Inside the Sydney Opera House: Touring an Australian Icon

I love the look of the Sydney Opera House on a bright day, the white tile glistening against the blue background.

Sydney Opera House

This was our third trip to Sydney, and the first time we went inside the iconic Sydney Opera House. It wasn’t to see a show, although we were quite tempted to see My Fair Lady directed by Julie Andrews. Instead, we opted for a tour of one of the world’s most recognisable buildings. The Syndey Opera House is an engineering wonder, a UNESCO world heritage site, and nothing short of spectacular. Designed by Jørn Utzon and opened by HRM Queen Elizabeth II in October 1973, today the Sydney Opera House is the busiest performing arts centre in the world. We were just two of the 8.2 million visitors expected this year.

The Sydney Opera House stands on Tubowgule, the land of the Gadigal Clan. Our tour started by honouring Aboriginal protocol and acknowledging the Custodians of Gadigal country.

Our first stop on our Sydney Opera House Tour was the lower Colonnade, home to three theatres (Playhouse, Studio and Drama). We were able to enter the Studio (no photos allowed) an interesting theatre used for a huge variety from a Cold Play recording session to an APEC round table conference.

Our first stop on our Sydney Opera House Tour was the lower Colonnade, home to three theatres (Playhouse, Studio and Drama). We were able to enter the Studio (no photos allowed), an impressive theatre used for a huge variety from a Coldplay recording session to an APEC round table conference.

One of 9 large windows in the Colonnade. The angled wells make the windows appear larger and cuts down on glare.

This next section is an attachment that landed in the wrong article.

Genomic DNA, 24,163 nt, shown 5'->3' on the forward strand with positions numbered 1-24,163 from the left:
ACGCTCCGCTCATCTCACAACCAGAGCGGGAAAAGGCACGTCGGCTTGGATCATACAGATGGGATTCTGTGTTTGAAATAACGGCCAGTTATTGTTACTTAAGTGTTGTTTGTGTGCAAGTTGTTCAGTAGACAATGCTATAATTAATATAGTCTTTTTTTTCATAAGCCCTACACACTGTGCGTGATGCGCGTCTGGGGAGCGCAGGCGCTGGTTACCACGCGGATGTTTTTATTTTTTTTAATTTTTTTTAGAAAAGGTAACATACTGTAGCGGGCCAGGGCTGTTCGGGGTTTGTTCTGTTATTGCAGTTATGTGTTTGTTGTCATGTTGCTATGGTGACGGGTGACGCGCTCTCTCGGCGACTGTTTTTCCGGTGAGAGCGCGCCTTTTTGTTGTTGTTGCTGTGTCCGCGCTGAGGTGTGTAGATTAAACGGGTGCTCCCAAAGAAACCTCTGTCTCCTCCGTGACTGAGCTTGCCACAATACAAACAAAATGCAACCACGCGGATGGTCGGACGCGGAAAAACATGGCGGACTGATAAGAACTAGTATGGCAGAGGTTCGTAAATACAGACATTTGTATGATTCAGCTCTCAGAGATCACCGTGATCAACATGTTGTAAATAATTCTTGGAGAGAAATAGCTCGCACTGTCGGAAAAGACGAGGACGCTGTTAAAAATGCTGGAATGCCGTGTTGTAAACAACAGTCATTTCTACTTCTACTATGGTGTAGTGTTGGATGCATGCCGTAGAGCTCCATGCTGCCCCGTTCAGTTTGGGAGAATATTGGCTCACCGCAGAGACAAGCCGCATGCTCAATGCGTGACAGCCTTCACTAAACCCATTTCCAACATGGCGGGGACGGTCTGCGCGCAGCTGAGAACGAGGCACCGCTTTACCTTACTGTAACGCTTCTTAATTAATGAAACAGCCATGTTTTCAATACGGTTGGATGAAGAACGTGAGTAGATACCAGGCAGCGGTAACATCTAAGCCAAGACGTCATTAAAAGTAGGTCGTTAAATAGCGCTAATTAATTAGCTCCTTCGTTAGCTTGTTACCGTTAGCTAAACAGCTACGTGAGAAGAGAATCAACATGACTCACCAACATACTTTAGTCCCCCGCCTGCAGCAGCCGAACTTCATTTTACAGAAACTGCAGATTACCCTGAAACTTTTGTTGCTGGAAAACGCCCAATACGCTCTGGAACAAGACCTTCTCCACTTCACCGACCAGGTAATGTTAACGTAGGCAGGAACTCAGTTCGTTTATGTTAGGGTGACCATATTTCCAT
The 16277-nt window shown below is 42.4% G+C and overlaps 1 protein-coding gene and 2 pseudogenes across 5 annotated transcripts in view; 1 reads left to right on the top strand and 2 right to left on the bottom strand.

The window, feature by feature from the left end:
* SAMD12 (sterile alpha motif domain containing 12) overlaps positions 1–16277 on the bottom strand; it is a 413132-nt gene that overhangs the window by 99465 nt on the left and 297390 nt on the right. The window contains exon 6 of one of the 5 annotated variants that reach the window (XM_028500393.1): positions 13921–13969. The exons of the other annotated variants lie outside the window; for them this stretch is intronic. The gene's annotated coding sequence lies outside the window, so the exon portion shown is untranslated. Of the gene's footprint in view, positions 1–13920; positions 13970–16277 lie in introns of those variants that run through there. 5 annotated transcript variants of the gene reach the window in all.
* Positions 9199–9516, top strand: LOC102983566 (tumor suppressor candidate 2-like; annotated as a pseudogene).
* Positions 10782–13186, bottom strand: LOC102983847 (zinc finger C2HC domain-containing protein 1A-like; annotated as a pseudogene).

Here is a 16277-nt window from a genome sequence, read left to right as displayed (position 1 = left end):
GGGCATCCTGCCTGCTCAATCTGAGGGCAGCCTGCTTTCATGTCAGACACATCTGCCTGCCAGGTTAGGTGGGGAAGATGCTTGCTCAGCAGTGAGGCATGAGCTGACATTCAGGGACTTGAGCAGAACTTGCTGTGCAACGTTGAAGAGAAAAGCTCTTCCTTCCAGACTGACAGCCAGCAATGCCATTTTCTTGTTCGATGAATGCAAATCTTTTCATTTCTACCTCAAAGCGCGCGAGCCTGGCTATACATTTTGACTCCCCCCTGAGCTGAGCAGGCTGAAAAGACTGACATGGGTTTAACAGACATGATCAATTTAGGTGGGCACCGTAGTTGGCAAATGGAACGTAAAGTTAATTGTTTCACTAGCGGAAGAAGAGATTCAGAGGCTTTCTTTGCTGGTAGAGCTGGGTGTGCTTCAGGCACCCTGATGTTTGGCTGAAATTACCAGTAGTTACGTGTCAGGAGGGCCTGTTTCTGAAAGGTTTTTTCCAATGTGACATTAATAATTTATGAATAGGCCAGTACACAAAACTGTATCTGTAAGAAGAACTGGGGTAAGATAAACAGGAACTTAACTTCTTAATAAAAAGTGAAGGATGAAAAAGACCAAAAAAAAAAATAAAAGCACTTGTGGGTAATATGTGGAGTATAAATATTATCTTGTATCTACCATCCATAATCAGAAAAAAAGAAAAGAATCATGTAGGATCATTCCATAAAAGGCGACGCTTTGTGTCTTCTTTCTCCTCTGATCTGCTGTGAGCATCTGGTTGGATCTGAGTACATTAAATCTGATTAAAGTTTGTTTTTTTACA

One of 9 large windows in the Colonnade. The angled window-wells make the windows appear larger and cut down on glare.

We got into the Concert Hall. It holds 2700 including 700 on stage.  It is designed for instrumental sound. White birch wood is used for the walls as well as the seats for acoustic purposes. The lit glass saucers over the stage can be raised or lowered to distribute the best sound. The organ displays 138 pipes in front and over 10,000 pipes in the rear, making it the largest mechanical tracker-action pipe organ in the world.

Concert Hall at Sydney Opera House hold 2700 inclucind 700 on stage. Designed for instumental sound.

The concert hall at Sydney Opera House.

We visited the foyers of several of the other theatres, each with unique features and views, and each used for intervals (intermissions) and party hire (rental).

Harbour Bridge as seen through foyer used for intervals and party hire: Sydney Opera House Tour

The Sydney Harbour Bridge as seen through a foyer window.

Looking at the foyer from another angle, we can see the boxwood structure around the concert hall.

Looking at the foyer from another angle, we can see the structure around the concert hall above and behind our tour guide.

Angled glass and metal framing Sydney Opera House Tour:

Angled glass and metal framing in one of the foyers.

Angled glass and metal framing Sydney Opera House Tour:

A view of some of the sails from a foyer window.

Another foyer seen during the Sydney Opera House Tour

A foyer staircase.

Next, we headed outside for a closer look at the one million tiles that make up the iconic sails. Two colours and seven varieties of tiles, with shiny and matt finishes, were used to build the Sydney Opera House.

Sydney Opera House Tour:

Two colors and seven varieties of tiles, with shiny and matt fisnihes were used to build the Sydney Opera House. Approximately 1 Million tiles in total were used.

Our tour highlights were getting inside the concert hall and the Studio (no photos), learning a bit of the history and discovering how smoothly the three sails work together. The disappointing part of the tour was not getting into more of the theatres. Of course, had we thought about it a little longer, we would have realised many of them were currently being used for events and rehearsals.

Sydney Opera House

One final shot of the Sydney Opera House on tour day.

The day after our tour we walked across the Harbour Bridge. Not the heart-pounding adrenaline walking tour over the top, but a gentle walk on the footpath on the same level as the traffic. As we approached the other side, I captured a different view.

Sydney Opera House as seen from the Sydney Harbour Bridge